Learn more about them and congratulate them with us.
Leigh Finke made history as the first trans person to be elected into the Minnesota state legislature. Finke has attended and organized GLAAD Media Institute courses in the Twin Cities, placed several op-eds through GLAAD, and even supported GLAAD’s work on the 2020 election with a Twitter takeover to give perspective on the Republican and Democratic National Conventions. Leigh won a seat in the Minnesota State House.
Park Cannon was also reelected to Georgia’s House of Representatives, making her one of only 3 LGBTQ women serving in the House for Georgia. She collaborated with Sam Park to introduce the bill recognizing June 5, 2022 as HIV Long-Term Survivors Awareness Day. She continually works with GLAAD to get things accomplished, especially on laws and policies that protect the most vulnerable among us (e.g. elderly, LGBTQ, houseless).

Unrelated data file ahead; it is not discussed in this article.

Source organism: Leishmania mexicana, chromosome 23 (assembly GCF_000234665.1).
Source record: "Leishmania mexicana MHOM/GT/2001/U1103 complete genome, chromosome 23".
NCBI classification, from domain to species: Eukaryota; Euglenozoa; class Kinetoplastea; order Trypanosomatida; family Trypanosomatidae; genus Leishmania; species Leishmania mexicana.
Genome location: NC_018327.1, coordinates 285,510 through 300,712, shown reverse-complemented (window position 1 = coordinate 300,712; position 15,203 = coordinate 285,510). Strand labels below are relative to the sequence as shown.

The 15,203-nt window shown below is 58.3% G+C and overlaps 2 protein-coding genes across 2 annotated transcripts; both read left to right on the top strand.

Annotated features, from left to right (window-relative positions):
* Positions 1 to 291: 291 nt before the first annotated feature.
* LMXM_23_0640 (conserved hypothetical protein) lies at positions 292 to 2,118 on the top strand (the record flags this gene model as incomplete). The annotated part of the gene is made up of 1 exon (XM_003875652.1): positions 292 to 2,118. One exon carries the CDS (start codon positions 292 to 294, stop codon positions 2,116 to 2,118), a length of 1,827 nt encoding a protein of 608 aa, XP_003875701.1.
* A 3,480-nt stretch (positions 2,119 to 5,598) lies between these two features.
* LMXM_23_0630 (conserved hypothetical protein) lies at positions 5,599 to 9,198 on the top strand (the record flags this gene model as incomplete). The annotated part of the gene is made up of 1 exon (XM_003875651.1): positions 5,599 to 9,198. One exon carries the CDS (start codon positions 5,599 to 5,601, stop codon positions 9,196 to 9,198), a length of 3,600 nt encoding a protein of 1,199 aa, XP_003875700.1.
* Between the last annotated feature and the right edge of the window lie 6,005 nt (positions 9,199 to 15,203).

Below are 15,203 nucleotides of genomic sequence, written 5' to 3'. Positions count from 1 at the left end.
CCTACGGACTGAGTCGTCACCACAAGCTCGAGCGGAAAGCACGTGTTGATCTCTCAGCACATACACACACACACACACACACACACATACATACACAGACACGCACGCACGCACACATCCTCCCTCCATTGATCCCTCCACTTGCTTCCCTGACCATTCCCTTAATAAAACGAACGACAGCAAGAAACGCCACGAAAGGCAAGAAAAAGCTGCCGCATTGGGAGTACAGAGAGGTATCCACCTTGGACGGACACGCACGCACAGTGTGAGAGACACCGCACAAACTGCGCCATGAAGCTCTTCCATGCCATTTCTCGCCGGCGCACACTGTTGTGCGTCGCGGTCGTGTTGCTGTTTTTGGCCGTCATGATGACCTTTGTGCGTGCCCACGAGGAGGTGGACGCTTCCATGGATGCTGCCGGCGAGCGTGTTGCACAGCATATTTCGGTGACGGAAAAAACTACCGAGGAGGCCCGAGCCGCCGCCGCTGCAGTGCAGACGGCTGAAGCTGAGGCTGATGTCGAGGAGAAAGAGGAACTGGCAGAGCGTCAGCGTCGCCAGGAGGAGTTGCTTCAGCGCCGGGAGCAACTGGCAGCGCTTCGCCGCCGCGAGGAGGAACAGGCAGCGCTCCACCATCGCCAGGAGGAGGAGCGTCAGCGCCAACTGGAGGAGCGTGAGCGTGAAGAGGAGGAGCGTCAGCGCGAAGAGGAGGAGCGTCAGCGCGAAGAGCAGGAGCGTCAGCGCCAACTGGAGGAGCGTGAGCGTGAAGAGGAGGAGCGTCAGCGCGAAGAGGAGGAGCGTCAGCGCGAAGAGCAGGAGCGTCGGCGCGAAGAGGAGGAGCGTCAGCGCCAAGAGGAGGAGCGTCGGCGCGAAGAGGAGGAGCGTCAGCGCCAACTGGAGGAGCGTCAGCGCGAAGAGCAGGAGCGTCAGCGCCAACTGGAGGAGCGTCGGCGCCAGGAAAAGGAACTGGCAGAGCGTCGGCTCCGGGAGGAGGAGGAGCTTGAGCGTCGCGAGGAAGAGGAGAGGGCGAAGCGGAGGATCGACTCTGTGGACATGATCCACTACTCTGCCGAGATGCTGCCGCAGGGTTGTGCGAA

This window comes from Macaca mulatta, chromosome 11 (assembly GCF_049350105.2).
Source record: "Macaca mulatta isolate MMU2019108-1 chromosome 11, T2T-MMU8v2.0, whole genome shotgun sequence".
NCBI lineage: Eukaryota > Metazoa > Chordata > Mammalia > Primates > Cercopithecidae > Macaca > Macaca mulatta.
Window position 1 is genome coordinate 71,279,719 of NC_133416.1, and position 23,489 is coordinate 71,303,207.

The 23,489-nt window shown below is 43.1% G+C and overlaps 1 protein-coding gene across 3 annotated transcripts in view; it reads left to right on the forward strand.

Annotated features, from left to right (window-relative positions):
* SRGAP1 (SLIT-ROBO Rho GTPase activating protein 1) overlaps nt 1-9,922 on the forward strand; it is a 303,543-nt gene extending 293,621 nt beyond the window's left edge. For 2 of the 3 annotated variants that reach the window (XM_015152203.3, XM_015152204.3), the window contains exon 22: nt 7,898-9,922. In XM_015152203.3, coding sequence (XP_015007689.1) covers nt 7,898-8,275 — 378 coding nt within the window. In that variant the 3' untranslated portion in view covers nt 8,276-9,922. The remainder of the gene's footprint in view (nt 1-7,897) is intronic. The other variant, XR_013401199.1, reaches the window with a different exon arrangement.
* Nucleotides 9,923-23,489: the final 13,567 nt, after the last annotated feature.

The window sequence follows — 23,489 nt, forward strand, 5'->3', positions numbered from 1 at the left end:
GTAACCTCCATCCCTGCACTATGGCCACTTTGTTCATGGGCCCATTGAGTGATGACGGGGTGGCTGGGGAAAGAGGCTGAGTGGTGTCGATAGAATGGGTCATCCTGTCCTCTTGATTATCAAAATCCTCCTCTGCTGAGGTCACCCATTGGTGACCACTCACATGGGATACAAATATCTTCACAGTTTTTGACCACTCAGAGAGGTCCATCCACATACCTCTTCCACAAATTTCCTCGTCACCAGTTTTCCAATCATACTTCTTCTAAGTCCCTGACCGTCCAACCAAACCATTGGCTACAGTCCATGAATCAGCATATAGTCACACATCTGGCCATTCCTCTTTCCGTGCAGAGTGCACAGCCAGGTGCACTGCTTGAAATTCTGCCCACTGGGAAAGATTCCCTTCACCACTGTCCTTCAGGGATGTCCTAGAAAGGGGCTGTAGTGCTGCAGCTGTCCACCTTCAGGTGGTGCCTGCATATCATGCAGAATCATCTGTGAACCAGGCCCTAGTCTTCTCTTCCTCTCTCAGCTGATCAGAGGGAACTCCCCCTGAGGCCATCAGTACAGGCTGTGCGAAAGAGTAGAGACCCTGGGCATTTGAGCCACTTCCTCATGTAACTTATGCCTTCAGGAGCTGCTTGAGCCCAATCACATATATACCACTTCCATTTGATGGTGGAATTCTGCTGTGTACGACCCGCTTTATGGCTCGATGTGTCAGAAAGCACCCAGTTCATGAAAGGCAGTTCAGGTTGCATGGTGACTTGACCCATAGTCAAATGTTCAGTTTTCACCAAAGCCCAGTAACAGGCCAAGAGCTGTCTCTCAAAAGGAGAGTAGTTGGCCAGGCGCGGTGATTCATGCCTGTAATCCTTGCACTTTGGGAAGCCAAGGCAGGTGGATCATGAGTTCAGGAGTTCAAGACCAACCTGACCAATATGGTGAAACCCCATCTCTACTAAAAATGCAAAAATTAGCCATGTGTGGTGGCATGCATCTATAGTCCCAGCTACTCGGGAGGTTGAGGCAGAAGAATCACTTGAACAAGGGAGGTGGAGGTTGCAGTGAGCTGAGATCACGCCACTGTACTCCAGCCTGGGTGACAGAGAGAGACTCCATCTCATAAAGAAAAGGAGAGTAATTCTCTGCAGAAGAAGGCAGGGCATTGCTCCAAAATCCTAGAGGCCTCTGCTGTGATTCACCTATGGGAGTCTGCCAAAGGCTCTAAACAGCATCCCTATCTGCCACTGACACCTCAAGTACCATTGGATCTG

Sam Park from Georgia is entering their fourth term in the House of Representatives. He was the first openly gay man to be elected into office in Georgia. He focuses on helping small businesses, improving industry and labor employee opportunities, and coordinating across larger and smaller government agencies/ functions. Earlier this year Park introduced a bill recognizing and supporting the commitment to diversity, equity, and inclusion throughout the State of Georgia and another bill to recognize June 5, 2022 as HIV Long-Term Survivors Awareness Day. Both bills were passed, demonstrating his commitment to making positive strides for the LGBTQ community.